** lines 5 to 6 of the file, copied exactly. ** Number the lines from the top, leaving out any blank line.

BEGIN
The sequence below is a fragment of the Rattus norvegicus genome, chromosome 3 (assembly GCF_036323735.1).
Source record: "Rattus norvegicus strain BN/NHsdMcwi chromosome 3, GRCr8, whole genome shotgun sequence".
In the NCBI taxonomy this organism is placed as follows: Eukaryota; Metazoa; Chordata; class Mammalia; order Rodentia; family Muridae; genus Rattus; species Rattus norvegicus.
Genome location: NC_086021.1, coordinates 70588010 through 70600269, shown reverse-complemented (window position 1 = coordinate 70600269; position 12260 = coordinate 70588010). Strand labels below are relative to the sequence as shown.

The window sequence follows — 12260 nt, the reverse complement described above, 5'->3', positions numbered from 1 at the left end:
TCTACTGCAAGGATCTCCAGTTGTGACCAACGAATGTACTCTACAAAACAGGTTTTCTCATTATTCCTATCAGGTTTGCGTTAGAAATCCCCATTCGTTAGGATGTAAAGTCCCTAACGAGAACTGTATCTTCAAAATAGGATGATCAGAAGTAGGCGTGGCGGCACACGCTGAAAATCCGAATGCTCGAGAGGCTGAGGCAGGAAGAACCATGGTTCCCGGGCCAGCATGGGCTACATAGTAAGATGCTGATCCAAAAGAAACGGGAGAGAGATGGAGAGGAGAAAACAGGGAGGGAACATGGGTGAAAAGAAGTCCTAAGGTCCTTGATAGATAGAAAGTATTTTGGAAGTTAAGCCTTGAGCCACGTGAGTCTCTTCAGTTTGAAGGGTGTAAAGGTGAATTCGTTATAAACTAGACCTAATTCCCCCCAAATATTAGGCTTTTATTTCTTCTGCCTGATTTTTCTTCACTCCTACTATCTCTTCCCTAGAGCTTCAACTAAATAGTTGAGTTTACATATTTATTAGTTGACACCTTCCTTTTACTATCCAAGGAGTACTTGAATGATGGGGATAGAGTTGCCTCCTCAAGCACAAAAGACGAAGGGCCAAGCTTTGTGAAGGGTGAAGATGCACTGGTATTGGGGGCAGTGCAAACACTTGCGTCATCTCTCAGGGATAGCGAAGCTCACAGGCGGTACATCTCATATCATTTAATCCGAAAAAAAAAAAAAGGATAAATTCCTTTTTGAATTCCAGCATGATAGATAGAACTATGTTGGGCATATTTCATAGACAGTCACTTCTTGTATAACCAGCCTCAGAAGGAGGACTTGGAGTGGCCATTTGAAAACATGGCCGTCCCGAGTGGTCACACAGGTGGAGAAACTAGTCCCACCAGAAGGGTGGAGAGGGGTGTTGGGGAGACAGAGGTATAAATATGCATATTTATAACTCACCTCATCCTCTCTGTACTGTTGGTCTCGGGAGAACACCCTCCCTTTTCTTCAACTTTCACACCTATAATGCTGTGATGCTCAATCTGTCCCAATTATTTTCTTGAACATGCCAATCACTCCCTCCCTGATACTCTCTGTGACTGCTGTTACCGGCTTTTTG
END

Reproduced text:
The window sequence follows — 12260 nt, the reverse complement described above, 5'->3', positions numbered from 1 at the left end:
TCTACTGCAAGGATCTCCAGTTGTGACCAACGAATGTACTCTACAAAACAGGTTTTCTCATTATTCCTATCAGGTTTGCGTTAGAAATCCCCATTCGTTAGGATGTAAAGTCCCTAACGAGAACTGTATCTTCAAAATAGGATGATCAGAAGTAGGCGTGGCGGCACACGCTGAAAATCCGAATGCTCGAGAGGCTGAGGCAGGAAGAACCATGGTTCCCGGGCCAGCATGGGCTACATAGTAAGATGCTGATCCAAAAGAAACGGGAGAGAGATGGAGAGGAGAAAACAGGGAGGGAACATGGGTGAAAAGAAGTCCTAAGGTCCTTGATAGATAGAAAGTATTTTGGAAGTTAAGCCTTGAGCCACGTGAGTCTCTTCAGTTTGAAGGGTGTAAAGGTGAATTCGTTATAAACTAGACCTAATTCCCCCCAAATATTAGGCTTTTATTTCTTCTGCCTGATTTTTCTTCACTCCTACTATCTCTTCCCTAGAGCTTCAACTAAATAGTTGAGTTTACATATTTATTAGTTGACACCTTCCTTTTACTATCCAAGGAGTACTTGAATGATGGGGATAGAGTTGCCTCCTCAAGCACAAAAGACGAAGGGCCAAGCTTTGTGAAGGGTGAAGATGCACTGGTATTGGGGGCAGTGCAAACACTTGCGTCATCTCTCAGGGATAGCGAAGCTCACAGGCGGTACATCTCATATCATTTAATCCGAAAAAAAAAAAAAGGATAAATTCCTTTTTGAATTCCAGCATGATAGATAGAACTATGTTGGGCATATTTCATAGACAGTCACTTCTTGTATAACCAGCCTCAGAAGGAGGACTTGGAGTGGCCATTTGAAAACATGGCCGTCCCGAGTGGTCACACAGGTGGAGAAACTAGTCCCACCAGAAGGGTGGAGAGGGGTGTTGGGGAGACAGAGGTATAAATATGCATATTTATAACTCACCTCATCCTCTCTGTACTGTTGGTCTCGGGAGAACACCCTCCCTTTTCTTCAACTTTCACACCTATAATGCTGTGATGCTCAATCTGTCCCAATTATTTTCTTGAACATGCCAATCACTCCCTCCCTGATACTCTCTGTGACTGCTGTTACCGGCTTTTTG